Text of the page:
Shutdowns are an inevitable feature of refining and can represent a significant proportion of a plant’s yearly budget. Typically, these will be scheduled every 3-5 years, taking plants or part-sections offstream to undertake inspections required to comply with regulations and to carry out necessary repairs and maintenance. A percentage of these events will involve major plant replacement, with planned downtime periods offering the opportunity for scheduling in revamps and regeneration.
Whilst shutdowns are usually planned when production is at its lowest, and such maintenance is important in maintaining productive capacity, extensive planning and control are required, often several years beforehand as well as during execution. Turnaround time is dependent on the extent of the project and any problems that occur. Any derailment of timetables – for example where reworking is required, with much of the work difficult to scope in advance – could result in the loss of millions of dollars for every day of lost production and incur additional direct costs for labour and heavy equipment usage.
Key to the planning process is the availability of accurate legacy data for buildings and structures. The availability of a comprehensive database generated through laser scanning and the conversion of point cloud data into computer aided design (CAD) models provides a tool for asset management and a valuable guide for extensions and alterations, particularly in clash prevention, where pipes and new elements of plant must be integrated within already congested sites or structures.
However, existing legacy data could be up to 15 years old in some cases, increasing the chances of misalignment or poor fit where plant elements are fabricated working to original designs. For this reason, it is advisable to consider commissioning additional laser scanning surveys to help plan the shutdown properly. Lack of detail could otherwise leave asset owners and contractors having to deal with considerable variations in scope during the execution of projects. Completion of design work in the point cloud or model environment in advance provides the necessary assurance that the process will be clash free.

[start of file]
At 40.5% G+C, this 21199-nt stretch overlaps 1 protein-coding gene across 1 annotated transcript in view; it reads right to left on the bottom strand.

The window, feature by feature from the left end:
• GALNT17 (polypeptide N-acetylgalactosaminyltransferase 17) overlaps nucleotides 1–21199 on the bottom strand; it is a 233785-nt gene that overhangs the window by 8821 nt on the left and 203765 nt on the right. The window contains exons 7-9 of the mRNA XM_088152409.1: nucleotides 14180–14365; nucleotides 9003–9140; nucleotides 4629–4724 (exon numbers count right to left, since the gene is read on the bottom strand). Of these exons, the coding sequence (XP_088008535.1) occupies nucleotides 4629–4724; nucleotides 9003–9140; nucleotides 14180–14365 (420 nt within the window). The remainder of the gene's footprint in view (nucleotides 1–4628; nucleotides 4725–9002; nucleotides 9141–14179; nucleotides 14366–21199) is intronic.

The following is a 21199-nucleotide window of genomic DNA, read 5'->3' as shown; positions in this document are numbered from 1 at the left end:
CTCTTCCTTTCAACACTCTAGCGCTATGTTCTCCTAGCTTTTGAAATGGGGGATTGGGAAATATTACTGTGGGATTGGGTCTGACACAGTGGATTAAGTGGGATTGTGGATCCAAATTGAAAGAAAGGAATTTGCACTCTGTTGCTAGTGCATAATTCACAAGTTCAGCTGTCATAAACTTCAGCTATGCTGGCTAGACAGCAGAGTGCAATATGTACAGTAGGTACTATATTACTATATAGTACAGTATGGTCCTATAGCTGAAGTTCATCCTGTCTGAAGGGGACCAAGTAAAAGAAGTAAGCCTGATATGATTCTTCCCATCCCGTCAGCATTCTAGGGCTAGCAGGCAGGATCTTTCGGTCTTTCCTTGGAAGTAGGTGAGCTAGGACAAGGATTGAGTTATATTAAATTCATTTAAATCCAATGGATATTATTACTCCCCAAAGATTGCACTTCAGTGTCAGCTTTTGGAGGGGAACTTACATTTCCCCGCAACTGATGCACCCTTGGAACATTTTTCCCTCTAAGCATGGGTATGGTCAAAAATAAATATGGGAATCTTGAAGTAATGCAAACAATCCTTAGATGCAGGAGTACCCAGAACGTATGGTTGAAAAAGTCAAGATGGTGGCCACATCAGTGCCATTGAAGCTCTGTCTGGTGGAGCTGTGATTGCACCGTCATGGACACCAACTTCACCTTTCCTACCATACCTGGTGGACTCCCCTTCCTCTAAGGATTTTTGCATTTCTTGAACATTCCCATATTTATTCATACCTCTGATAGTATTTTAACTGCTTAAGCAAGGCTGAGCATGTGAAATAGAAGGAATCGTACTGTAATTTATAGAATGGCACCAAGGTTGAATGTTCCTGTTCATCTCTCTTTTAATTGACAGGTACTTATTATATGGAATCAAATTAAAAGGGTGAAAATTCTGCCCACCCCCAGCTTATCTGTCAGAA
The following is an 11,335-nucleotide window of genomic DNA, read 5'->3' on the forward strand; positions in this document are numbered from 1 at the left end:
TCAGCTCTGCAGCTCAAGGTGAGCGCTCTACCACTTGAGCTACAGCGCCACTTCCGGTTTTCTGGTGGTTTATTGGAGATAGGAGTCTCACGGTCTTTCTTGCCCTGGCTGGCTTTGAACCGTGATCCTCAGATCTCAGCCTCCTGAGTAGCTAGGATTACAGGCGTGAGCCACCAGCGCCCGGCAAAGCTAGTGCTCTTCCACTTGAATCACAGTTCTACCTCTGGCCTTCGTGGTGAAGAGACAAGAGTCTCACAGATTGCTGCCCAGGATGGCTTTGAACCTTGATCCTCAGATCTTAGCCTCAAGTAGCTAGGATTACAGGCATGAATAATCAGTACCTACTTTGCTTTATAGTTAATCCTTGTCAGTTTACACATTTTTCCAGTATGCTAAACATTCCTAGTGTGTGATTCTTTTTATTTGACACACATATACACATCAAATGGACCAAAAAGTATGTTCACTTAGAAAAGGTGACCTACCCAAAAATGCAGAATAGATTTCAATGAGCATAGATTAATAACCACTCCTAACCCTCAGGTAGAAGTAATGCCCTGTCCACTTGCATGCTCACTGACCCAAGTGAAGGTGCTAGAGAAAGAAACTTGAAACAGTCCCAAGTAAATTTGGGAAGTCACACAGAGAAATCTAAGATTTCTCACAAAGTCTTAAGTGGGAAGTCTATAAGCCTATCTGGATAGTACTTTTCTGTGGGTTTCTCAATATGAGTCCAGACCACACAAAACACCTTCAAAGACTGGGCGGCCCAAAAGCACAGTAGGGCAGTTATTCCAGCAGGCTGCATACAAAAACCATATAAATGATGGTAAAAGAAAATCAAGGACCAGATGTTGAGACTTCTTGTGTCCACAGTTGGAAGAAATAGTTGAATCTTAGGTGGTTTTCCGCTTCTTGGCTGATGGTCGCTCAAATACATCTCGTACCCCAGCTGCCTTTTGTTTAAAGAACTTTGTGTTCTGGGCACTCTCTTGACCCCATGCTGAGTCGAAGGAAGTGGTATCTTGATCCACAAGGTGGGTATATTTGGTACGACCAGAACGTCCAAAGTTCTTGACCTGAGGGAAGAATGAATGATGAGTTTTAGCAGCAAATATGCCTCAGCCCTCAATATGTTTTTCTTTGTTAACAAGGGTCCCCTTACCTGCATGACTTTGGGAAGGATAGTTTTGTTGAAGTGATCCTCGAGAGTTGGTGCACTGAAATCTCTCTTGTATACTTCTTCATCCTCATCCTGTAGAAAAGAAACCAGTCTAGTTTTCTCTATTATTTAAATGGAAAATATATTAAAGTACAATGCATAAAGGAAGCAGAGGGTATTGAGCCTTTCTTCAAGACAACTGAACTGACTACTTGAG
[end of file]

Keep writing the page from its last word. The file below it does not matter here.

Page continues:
Unplanned shutdowns can have a significant effect on facilities and their operators. In addition to the production losses incurred during shutdown, unplanned events place huge pressure on resources when operations are restored, with capacity needing to be restored quickly. Outages of this kind can also affect the wider economy, with the lack of availability of fuel supplies creating a knock-on effect on industry and deliveries.
Managing shutdowns and turnarounds successfully involves planning ahead to extend the period between shutdowns and eliminate unexpected downtime through preventative maintenance. Although survey companies including Warners will generally offer a rapid response service to cover emergencies, regular surveys to assess plant condition can avoid unexpected maintenance costs and business disruption, both of which may seriously impact on the bottom line.
Laser scanning or dimensional control?
The choice of survey type can sometimes be confusing for project teams, with laser scan surveys often requested when the required tolerances in fact necessitate dimensional control techniques with more traditional instrumentation.
So how do you decide what you need? These definitions may help:
Laser scanning is a rapid and reliable method for surveying often inaccessible, complex or congested areas.
Survey control is the essential, traditional survey activity providing the auditable accuracy to so many â€¨survey operations including laser scanning.
Dimensional control is the name given to high accuracy survey techniques used to achieve a good fit up between new, basic pieces of plant.
Critical interface surveying raises the bar for dimensional control and relates to high accuracy techniques and instrumentation used to achieve first time fit-ups between new and old complex (often dimensionally corrupted) pieces of plant or structures.
SWHU (single weld hook up): although basically with the same objective as critical interface surveying, this has become the term generally applied to very large projects with multiple modules requiring a first time fit with no additional spool connections (see Figure 2).